• NSF must evolve from its primarily discipline-centered organization to one that better promotes and supports interdisciplinary approaches, and attracts more scientists and engineers to collaborative and integrative research and education that addresses the nation's environmental challenges.
  • NSF should lead the effort to ensure the implementation of a well-designed and integrated system of observational sensor networks that measure critical environmental variables, as well as changes in key human activities with environmental consequences.
  • Efforts should be redoubled to promote new and participatory approaches to environmental education and public engagement through formal and informal venues.
  • Helping policymakers develop an in-depth knowledge of complex environmental systems is a priority. Policymakers need an understanding that allows them to appreciate the concept of tipping points, the thresholds of large magnitude or abrupt change, and the socio-economic effects of severely altered environmental systems.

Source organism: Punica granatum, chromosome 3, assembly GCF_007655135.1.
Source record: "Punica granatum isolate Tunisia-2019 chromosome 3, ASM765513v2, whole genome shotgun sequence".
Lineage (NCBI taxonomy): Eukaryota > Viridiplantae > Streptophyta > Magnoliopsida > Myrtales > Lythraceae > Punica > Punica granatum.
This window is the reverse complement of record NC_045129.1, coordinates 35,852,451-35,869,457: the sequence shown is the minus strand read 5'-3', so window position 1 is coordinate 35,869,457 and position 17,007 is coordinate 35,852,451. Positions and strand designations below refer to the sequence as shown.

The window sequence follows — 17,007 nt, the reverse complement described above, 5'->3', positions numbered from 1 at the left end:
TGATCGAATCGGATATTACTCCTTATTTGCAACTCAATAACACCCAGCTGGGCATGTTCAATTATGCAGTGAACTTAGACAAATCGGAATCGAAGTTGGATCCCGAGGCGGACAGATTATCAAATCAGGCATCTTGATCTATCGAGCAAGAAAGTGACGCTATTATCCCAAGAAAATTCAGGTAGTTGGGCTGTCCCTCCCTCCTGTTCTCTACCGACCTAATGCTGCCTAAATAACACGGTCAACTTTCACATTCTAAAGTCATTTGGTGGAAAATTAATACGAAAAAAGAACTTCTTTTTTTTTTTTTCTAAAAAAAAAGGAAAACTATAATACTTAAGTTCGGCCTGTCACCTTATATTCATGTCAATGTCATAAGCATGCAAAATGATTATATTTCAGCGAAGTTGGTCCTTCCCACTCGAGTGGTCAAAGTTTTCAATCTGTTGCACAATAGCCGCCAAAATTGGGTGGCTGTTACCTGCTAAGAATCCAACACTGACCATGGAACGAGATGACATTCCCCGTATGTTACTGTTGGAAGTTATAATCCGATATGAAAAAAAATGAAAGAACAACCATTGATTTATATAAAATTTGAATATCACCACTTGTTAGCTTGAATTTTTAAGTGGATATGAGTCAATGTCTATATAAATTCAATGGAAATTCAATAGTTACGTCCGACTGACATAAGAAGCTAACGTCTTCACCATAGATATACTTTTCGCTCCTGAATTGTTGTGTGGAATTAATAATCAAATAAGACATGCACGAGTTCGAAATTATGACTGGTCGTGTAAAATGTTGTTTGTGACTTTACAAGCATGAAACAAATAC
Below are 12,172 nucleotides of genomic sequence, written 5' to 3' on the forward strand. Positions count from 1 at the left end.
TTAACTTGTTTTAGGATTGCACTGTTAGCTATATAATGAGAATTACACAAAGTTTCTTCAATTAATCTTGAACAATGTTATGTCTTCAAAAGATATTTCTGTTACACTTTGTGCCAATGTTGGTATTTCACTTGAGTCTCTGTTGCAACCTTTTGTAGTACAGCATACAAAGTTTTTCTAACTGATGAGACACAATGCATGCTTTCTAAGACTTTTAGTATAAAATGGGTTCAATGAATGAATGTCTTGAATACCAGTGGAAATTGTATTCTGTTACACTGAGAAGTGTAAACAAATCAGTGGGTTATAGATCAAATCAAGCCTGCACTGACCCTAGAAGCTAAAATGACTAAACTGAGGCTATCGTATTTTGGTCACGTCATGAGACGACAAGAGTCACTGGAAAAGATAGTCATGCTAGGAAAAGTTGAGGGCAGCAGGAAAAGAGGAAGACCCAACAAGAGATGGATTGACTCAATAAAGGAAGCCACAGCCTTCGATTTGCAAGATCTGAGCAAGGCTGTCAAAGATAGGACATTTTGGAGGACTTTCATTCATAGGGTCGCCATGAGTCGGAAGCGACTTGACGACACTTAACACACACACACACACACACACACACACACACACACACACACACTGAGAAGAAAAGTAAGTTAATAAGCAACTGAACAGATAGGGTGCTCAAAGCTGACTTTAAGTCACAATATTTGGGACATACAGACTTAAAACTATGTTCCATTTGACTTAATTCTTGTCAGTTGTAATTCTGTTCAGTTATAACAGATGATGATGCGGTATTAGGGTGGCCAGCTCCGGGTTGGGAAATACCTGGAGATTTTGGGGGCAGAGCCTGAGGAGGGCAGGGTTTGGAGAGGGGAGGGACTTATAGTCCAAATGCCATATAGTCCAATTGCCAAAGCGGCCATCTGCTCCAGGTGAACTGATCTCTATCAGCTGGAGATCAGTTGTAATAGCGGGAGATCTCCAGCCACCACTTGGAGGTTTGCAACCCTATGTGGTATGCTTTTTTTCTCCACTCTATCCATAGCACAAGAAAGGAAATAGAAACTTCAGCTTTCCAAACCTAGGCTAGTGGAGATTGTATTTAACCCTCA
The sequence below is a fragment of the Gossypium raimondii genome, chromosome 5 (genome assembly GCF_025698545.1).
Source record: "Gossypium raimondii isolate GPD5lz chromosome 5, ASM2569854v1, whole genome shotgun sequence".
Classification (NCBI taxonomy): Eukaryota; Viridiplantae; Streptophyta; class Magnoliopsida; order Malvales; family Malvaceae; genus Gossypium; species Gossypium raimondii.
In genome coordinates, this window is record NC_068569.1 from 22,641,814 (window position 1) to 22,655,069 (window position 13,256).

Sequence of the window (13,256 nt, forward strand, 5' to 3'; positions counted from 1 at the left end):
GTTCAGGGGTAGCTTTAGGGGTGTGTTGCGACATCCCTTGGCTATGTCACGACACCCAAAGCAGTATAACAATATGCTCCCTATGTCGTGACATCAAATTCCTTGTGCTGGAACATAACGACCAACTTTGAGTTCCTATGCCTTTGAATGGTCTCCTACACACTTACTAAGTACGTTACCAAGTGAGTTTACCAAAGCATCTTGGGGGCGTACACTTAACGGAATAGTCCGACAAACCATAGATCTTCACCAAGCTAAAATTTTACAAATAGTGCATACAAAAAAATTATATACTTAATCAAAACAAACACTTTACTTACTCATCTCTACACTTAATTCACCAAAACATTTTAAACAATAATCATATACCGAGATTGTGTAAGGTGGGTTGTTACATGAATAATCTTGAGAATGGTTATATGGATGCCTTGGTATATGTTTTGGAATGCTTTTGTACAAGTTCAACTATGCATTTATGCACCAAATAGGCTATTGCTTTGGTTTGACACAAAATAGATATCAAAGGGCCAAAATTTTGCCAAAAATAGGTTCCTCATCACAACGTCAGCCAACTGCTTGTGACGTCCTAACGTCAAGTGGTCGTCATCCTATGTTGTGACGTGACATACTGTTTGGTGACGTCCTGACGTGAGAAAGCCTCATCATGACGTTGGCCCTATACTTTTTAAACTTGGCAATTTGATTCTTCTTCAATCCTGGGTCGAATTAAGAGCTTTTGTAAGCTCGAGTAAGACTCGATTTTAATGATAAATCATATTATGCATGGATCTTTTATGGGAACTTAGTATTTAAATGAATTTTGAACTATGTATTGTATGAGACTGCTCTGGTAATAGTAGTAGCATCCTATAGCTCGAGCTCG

• The complexity of the challenges we face demands a fundamental environmental literacy of all citizens, one that embraces the realities of diverse cultural perspectives, trans-generational time-frames, and local to global connectedness.
  • To successfully pursue an environmental agenda, the public must be actively engaged by the scientific research establishment in many different aspects of its work, encouraging a greater role for "citizen scientists."

The complicated and global scale of connectedness, and rates of environmental change, are beyond anything in human-recorded history. To do nothing in the face of today's environmental challenges, states the AC-ERE, would be among humanity's most foolhardy choices.

Link to report: http://www.nsf.gov/geo/ere/ereweb/advisory.cfm.

-NSF-

Media Contacts
Cheryl Dybas, NSF, (703) 292-7734, cdybas@nsf.gov

The National Science Foundation (NSF) is an independent federal agency that supports fundamental research and education across all fields of science and engineering. In fiscal year (FY) 2014, its budget is $7.2 billion. NSF funds reach all 50 states through grants to nearly 2,000 colleges, universities and other institutions. Each year, NSF receives about 50,000 competitive requests for funding, and makes about 11,500 new funding awards. NSF also awards about $593 million in professional and service contracts yearly.